War on Canvas
As a child, Paul Richmond baffled his parents, who worked for a mortgage company and a railroad. The three-and-a-half-year-old seemed to want to do nothing but sit at the dining room table and draw, sometimes hundreds of pictures a day.
By the age of four, Richmond was studying art with a private teacher and painting with oils. Now the Columbus College of Art and Design graduate is an illustrator, storyteller, and activist whose work has been exhibited around the country. However, public display was not originally what Richmond had planned for his work.
When Richmond came out as gay to friends, he began to deal with his emotions the way he always had—by painting. Thinking his work was too personal to be shared, the paintings went, ironically, into his closet. A friend encouraged him to exhibit some of his work, and the result was a revelation, a break from the use of art as therapy.
“It’s not just a one-sided thing,” he realized. “It’s not just me dumping something onto a canvas. It’s about somebody seeing it and receiving it and getting something from it.”
Gradually, as Richmond brought more of his work into the public eye, and as people began to respond, his painting became more intentional and politically themed, responding to the striking down of “Don’t Ask, Don’t Tell,” or Kirk Cameron’s vocal opposition to homosexuality.
“I did [a painting] called Noah’s Gay Wedding Cruise, which is like Noah’s Ark, but with all gay celebrity couples and also gay animal pairings,” he said. “But in the water around the ark, the drowning sinners are the Republican politicians who were so anti-gay.”
The heavy political themes engaged audiences in both positive and negative ways, including the Westboro Baptist Church, who Photoshopped their interpretation of Noah’s Gay Wedding Cruise online and threatened to picket Richmond’s wedding. But for Richmond, knowing his message was making an impact was important.
“It was still all about communication. Even the negative stuff brought attention to my work and added to the conversation,” he said. “For me, I’m not really an activist in terms of being out in crowd with a bullhorn, but I can be an activist through my work and get people to look at something a different way.”
Gender and equality have continued to be important elements in Richmond work. The Cheesecake Boys featured men in “hapless victim” pinup scenarios typically occupied by women. The War Paint series, mostly male subjects with self-applied facial and body paint, explores the construct of masculinity. Richmond notes that culturally, body paint has served purposes from battle preparation to spiritual healing.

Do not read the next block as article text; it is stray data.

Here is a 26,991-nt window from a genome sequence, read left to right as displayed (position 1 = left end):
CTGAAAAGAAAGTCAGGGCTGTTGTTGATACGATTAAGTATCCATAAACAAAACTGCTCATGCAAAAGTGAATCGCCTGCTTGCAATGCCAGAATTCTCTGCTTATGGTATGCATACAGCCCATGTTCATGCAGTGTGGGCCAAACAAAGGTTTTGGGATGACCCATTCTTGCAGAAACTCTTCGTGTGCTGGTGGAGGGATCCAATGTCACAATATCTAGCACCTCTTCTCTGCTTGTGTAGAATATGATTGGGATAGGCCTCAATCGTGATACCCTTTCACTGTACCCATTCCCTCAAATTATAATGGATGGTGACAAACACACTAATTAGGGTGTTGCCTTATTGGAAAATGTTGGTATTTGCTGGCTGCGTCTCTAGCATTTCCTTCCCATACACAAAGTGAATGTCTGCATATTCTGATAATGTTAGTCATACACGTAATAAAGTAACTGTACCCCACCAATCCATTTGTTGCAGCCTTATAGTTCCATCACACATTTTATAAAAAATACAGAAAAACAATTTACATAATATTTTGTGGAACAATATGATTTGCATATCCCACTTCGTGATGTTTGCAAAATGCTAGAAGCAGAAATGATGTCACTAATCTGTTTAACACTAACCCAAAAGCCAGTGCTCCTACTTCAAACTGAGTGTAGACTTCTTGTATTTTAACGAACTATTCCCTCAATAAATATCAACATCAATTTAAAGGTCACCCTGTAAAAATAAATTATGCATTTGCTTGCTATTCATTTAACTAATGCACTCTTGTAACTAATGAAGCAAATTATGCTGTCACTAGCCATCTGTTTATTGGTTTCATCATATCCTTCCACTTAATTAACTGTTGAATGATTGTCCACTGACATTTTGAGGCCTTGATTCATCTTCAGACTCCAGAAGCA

“We’ve been force-fed this idea that men behave a certain way, that they don’t express their emotions … here they’re actually wearing their emotions.”
To create the paintings in the War Paint series, Richmond first fills a canvas with color and expressive strokes. Working with photos of models, he brings the figure up through the foundation through four to five layers of additional color. The series was partially born from Richmond’s desire to become more expressive. The paint is often applied with a palette knife, or splashed on the canvas, rather than painted with a brush.
“I love to tell a story with the painting. And the story isn’t necessarily just the scene that’s being depicted, but also the energy around it, the movement, the mood, tone. And I think all of those things kind of come across through the way you apply the paint, the colors that you choose, the layers,” he said. “It’s infusing the paintings with a little bit more life and energy…making the process a little more spontaneous.”
After the War Paint series closes out in February, Richmond believes he will delve more deeply into expressive painting. But right now he’s especially excited about the newest form of display his work will have—as part of James Franco’s upcoming indie film The Long Home, shot in and around Cincinnati. Kristen Adams, a CCAD graduate working as a production designer on the film suggested Richmond to paint a needed portrait of James Franco’s character, which hangs in a bordello. The caveat was that the painting—one which normally would have taken Richmond a month to paint—had to be completed in a week.
“It was like being back in art school for a week—lots of caffeine,” said Richmond, who used acrylics rather than oils to give the work sufficient time to dry. Since the bordello burns down in the film, Richmond anticipated his week-long labor would also go up in flames. But when Franco saw the painting of himself decked out in a black vest and tattoos, he liked it too much to let it be destroyed and decided to swap it out for a print that will be used for a dramatic, final flame-engulfed shot.
Richmond and a friend also got to be extras in the film in scenes with Franco and Courtney Love. “It was neat to see everything that goes into that process,” said Richmond, who was shocked at Franco’s transformation from shy actor to maniacal character.
“The movie comes out next year,” Richmond said. “Look for the painting and for the two guys who look like they do not belong in a bordello.”
Richmond welcomes anyone to stop by his studio at Grandview’s Brick Box Studios (1523 Chesapeake Ave.) or to check out more of his work at paulrichmondstudio.com.
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